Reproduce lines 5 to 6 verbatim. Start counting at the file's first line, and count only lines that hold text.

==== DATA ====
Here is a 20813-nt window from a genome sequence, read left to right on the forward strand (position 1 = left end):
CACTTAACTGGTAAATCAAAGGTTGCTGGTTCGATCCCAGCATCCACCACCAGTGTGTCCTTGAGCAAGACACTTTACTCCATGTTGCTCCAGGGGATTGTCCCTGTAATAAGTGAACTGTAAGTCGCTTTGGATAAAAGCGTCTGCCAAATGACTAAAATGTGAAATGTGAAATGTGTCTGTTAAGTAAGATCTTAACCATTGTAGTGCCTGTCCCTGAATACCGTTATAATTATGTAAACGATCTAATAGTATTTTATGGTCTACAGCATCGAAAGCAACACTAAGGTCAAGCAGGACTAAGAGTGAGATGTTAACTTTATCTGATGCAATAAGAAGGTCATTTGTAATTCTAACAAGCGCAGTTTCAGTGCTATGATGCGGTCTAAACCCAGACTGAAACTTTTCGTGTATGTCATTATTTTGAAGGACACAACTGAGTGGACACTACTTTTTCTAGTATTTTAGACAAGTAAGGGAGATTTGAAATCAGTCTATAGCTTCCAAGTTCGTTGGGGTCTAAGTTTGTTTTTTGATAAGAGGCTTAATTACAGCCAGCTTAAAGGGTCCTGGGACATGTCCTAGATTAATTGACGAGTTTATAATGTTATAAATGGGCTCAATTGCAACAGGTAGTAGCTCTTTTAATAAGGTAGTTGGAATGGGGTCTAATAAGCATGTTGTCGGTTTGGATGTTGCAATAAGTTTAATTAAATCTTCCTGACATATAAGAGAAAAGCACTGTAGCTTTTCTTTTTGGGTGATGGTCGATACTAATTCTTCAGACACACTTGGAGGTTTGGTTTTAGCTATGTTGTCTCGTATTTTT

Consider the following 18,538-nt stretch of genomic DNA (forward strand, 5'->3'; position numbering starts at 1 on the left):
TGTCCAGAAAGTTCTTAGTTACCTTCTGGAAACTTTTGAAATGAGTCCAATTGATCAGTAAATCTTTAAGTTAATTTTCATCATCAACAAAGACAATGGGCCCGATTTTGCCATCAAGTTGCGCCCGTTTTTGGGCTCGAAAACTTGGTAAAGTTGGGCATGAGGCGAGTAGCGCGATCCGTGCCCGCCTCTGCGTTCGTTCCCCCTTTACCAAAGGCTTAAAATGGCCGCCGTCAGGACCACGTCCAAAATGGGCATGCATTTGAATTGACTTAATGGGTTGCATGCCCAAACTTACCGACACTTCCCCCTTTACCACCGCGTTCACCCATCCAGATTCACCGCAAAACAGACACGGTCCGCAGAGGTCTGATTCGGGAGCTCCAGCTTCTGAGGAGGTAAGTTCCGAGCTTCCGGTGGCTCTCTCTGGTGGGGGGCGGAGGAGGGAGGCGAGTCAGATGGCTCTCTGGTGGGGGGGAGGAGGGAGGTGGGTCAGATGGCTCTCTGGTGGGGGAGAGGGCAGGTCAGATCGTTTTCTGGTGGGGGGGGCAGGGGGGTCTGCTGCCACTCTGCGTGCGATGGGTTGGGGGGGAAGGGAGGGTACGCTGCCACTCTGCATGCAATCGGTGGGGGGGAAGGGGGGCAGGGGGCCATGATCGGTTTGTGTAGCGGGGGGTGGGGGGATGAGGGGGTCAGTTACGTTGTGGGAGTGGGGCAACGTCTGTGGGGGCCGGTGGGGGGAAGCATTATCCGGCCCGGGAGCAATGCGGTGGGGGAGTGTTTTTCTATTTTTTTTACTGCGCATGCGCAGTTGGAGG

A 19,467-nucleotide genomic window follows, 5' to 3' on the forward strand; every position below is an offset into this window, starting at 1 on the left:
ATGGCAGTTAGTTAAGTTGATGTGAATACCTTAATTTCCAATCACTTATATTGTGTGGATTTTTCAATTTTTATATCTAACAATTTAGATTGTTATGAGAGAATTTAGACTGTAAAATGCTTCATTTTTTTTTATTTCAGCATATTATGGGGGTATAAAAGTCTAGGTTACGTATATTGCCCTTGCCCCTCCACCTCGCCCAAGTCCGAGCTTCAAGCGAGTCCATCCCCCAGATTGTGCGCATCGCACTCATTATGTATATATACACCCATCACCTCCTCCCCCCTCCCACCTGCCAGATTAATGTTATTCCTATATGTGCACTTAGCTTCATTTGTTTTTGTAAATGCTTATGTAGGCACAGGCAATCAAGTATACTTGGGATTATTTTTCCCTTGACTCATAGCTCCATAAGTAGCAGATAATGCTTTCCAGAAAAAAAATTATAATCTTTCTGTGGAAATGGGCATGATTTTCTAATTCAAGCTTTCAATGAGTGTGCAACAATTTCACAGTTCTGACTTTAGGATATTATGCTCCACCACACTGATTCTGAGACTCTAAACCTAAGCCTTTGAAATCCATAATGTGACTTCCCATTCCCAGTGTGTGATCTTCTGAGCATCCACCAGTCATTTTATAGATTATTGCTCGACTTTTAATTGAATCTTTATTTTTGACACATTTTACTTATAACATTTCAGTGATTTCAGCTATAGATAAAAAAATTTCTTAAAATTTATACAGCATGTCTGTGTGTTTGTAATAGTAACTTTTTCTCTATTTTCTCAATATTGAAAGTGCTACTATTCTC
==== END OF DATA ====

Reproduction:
A 19,467-nucleotide genomic window follows, 5' to 3' on the forward strand; every position below is an offset into this window, starting at 1 on the left:
ATGGCAGTTAGTTAAGTTGATGTGAATACCTTAATTTCCAATCACTTATATTGTGTGGATTTTTCAATTTTTATATCTAACAATTTAGATTGTTATGAGAGAATTTAGACTGTAAAATGCTTCATTTTTTTTTATTTCAGCATATTATGGGGGTATAAAAGTCTAGGTTACGTATATTGCCCTTGCCCCTCCACCTCGCCCAAGTCCGAGCTTCAAGCGAGTCCATCCCCCAGATTGTGCGCATCGCACTCATTATGTATATATACACCCATCACCTCCTCCCCCCTCCCACCTGCCAGATTAATGTTATTCCTATATGTGCACTTAGCTTCATTTGTTTTTGTAAATGCTTATGTAGGCACAGGCAATCAAGTATACTTGGGATTATTTTTCCCTTGACTCATAGCTCCATAAGTAGCAGATAATGCTTTCCAGAAAAAAAATTATAATCTTTCTGTGGAAATGGGCATGATTTTCTAATTCAAGCTTTCAATGAGTGTGCAACAATTTCACAGTTCTGACTTTAGGATATTATGCTCCACCACACTGATTCTGAGACTCTAAACCTAAGCCTTTGAAATCCATAATGTGACTTCCCATTCCCAGTGTGTGATCTTCTGAGCATCCACCAGTCATTTTATAGATTATTGCTCGACTTTTAATTGAATCTTTATTTTTGACACATTTTACTTATAACATTTCAGTGATTTCAGCTATAGATAAAAAAATTTCTTAAAATTTATACAGCATGTCTGTGTGTTTGTAATAGTAACTTTTTCTCTATTTTCTCAATATTGAAAGTGCTACTATTCTC